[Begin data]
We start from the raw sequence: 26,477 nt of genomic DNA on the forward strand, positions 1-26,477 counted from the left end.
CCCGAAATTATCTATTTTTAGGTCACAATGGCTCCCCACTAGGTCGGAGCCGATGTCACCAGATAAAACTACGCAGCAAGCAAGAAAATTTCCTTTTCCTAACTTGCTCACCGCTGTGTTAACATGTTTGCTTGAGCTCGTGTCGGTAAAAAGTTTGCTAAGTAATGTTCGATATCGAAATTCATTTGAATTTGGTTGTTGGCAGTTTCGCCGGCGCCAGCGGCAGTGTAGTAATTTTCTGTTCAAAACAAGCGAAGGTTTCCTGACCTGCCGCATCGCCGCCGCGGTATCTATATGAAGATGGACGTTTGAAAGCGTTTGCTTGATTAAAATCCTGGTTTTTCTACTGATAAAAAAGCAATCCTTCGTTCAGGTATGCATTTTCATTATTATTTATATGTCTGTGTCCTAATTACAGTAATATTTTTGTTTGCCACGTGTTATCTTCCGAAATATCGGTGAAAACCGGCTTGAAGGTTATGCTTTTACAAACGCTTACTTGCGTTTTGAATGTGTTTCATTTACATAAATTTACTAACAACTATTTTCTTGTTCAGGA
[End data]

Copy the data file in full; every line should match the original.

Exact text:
We start from the raw sequence: 26,477 nt of genomic DNA on the forward strand, positions 1-26,477 counted from the left end.
CCCGAAATTATCTATTTTTAGGTCACAATGGCTCCCCACTAGGTCGGAGCCGATGTCACCAGATAAAACTACGCAGCAAGCAAGAAAATTTCCTTTTCCTAACTTGCTCACCGCTGTGTTAACATGTTTGCTTGAGCTCGTGTCGGTAAAAAGTTTGCTAAGTAATGTTCGATATCGAAATTCATTTGAATTTGGTTGTTGGCAGTTTCGCCGGCGCCAGCGGCAGTGTAGTAATTTTCTGTTCAAAACAAGCGAAGGTTTCCTGACCTGCCGCATCGCCGCCGCGGTATCTATATGAAGATGGACGTTTGAAAGCGTTTGCTTGATTAAAATCCTGGTTTTTCTACTGATAAAAAAGCAATCCTTCGTTCAGGTATGCATTTTCATTATTATTTATATGTCTGTGTCCTAATTACAGTAATATTTTTGTTTGCCACGTGTTATCTTCCGAAATATCGGTGAAAACCGGCTTGAAGGTTATGCTTTTACAAACGCTTACTTGCGTTTTGAATGTGTTTCATTTACATAAATTTACTAACAACTATTTTCTTGTTCAGGA